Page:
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Retinal vascular tortuosity in obstructive sleep apnea

Authors Mohsenin A, Mohsenin V, Adelman RA

Received 18 December 2012

Accepted for publication 4 February 2013

Published 26 April 2013 Volume 2013:7 Pages 787—792

DOI https://doi.org/10.2147/OPTH.S41795

Checked for plagiarism Yes

Review by Single-blind

Peer reviewer comments 3

Amir Mohsenin,1 Vahid Mohsenin,2 Ron A Adelman1

1Department of Ophthalmology and Visual Science, Yale University School of Medicine, New Haven, Connecticut, USA; 2Yale Center for Sleep Medicine, Department of Medicine, Yale University School of Medicine, New Haven, Connecticut, USA

Purpose: Endothelial dysfunction and vascular disease are common in obstructive sleep apnea (OSA). We sought to examine the retinal vascular manifestations of OSA.
Methods: Nine consecutive patients with OSA underwent ophthalmic examination regardless of any ocular complaints. Seven patients without OSA matched for demographics were used as controls. Fundus photographs from both eyes were used to quantitate retinal vascular tortuosity of the temporal arterial and venous arcades using ImageJ digital analysis software. The tortuosity of each vessel from the optic disc rim to the crossing point of a 5 disc diameter (5DD) circle and 10 disc diameter (10DD) circle centered on the optic disc were quantitated.
Results: The mean age of patients with OSA in the study was 52 years ± SD of 10 years and 67 years ± SD of 10 years in the control group. The apnea-hypopnea index in patients with OSA ranged from 12 to 102 events/hr of sleep. The nadir oxyhemoglobin saturation during sleep in patients with OSA ranged from 60% to 87%. There was no significant difference in the frequency of diabetes or hypertension between the groups. Total tortuosity was increased at the 5DD (P = 0.011) and 10DD (P = 0.004) marks. Arterial tortuosity was significantly increased at the 10DD mark (P = 0.016). Venular tortuosity was increased at both the 5DD (P = 0.001) and 10DD (P = 0.028) marks.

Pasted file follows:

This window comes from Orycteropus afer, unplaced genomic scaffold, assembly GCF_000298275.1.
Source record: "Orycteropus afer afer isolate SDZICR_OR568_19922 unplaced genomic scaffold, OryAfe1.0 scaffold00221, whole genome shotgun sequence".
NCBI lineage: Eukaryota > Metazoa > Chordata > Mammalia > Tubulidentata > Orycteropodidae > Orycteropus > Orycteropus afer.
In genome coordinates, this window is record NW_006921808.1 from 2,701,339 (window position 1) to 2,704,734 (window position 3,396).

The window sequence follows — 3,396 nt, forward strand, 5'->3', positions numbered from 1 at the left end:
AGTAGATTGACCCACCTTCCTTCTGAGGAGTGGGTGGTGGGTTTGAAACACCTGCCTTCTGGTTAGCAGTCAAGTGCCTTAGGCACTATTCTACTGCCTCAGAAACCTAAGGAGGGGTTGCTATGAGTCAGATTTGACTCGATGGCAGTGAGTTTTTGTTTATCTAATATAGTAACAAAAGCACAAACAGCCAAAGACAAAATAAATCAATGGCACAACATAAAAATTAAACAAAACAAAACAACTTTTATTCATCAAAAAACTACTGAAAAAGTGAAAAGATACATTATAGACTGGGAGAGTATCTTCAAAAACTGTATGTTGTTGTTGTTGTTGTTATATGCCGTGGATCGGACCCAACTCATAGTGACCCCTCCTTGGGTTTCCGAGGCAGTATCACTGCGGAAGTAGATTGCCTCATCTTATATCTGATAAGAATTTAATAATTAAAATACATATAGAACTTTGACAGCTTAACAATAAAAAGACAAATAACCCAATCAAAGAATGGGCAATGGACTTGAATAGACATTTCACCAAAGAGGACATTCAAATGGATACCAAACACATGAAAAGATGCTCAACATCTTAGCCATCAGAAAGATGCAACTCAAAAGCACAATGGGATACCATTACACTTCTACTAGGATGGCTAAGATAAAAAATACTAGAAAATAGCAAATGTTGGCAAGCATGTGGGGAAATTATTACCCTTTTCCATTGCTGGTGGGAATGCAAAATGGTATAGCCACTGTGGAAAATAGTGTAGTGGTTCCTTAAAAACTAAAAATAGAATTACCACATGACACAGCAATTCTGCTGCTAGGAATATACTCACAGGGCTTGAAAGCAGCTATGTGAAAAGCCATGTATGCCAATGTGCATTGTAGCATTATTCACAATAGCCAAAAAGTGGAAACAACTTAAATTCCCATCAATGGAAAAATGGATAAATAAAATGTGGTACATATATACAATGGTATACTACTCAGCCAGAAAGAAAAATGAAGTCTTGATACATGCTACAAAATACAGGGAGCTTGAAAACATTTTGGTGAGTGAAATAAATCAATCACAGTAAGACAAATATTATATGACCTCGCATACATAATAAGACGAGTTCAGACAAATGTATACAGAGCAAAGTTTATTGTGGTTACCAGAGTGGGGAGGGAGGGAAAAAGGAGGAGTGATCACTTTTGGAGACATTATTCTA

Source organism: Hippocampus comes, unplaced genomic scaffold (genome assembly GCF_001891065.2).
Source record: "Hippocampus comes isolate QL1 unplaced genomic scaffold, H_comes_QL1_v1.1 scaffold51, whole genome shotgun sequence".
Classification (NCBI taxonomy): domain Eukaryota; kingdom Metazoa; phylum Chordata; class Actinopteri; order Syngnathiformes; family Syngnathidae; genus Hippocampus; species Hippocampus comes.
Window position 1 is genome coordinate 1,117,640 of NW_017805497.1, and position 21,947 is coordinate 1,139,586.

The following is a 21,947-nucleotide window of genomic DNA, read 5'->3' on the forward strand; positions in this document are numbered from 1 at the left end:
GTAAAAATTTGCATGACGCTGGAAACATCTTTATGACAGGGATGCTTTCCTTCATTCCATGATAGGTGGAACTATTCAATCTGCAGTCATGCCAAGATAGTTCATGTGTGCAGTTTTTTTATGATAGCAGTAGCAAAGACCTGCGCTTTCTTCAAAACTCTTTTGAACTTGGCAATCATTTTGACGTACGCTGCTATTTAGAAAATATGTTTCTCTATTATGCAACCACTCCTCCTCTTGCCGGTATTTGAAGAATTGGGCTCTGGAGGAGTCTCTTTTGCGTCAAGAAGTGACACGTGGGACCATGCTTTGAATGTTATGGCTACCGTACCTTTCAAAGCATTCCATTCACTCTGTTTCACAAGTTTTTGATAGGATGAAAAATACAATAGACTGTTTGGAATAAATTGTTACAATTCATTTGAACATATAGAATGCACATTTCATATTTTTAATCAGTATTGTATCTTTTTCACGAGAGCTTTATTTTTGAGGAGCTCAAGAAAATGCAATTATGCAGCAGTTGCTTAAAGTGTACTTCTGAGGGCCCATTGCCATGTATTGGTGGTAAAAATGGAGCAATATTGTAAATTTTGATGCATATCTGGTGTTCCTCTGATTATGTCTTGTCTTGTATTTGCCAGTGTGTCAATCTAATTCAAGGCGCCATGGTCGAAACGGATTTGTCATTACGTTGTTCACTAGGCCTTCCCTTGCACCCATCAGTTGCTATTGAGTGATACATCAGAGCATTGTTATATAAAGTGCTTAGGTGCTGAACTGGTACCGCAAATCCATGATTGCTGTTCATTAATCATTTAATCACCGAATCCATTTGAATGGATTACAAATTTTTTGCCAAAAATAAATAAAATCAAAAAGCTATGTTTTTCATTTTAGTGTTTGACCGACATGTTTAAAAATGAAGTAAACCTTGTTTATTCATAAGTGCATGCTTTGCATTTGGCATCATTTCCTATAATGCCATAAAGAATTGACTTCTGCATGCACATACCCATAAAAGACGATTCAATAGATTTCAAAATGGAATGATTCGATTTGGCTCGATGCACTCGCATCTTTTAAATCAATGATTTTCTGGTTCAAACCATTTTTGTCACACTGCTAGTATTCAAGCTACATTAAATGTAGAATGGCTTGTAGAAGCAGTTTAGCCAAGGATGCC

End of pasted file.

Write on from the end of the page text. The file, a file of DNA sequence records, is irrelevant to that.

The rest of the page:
Conclusion: Patients with OSA have increased retinal vascular tortuosity as compared to matched controls. Increased tortuosity of the retinal vasculature may be a novel association with OSA. A larger prospective study will be necessary to further explore this relationship and its clinical significance.

Keywords: retinal vessel tortuosity, sleep apnea, retinal vasculature, retinal vascular tortuosity

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